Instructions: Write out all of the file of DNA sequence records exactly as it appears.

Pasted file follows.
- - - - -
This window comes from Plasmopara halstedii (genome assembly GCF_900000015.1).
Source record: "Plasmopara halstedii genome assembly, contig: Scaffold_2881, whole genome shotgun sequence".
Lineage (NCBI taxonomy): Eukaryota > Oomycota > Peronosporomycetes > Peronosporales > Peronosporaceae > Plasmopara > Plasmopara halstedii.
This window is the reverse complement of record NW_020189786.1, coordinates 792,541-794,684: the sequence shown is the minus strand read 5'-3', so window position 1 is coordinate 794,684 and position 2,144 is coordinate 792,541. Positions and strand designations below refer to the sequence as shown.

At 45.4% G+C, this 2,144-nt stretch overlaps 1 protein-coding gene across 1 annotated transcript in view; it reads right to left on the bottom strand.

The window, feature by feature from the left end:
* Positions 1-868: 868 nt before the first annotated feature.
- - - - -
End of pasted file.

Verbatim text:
This window comes from Plasmopara halstedii (genome assembly GCF_900000015.1).
Source record: "Plasmopara halstedii genome assembly, contig: Scaffold_2881, whole genome shotgun sequence".
Lineage (NCBI taxonomy): Eukaryota > Oomycota > Peronosporomycetes > Peronosporales > Peronosporaceae > Plasmopara > Plasmopara halstedii.
This window is the reverse complement of record NW_020189786.1, coordinates 792,541-794,684: the sequence shown is the minus strand read 5'-3', so window position 1 is coordinate 794,684 and position 2,144 is coordinate 792,541. Positions and strand designations below refer to the sequence as shown.

At 45.4% G+C, this 2,144-nt stretch overlaps 1 protein-coding gene across 1 annotated transcript in view; it reads right to left on the bottom strand.

The window, feature by feature from the left end:
* Positions 1-868: 868 nt before the first annotated feature.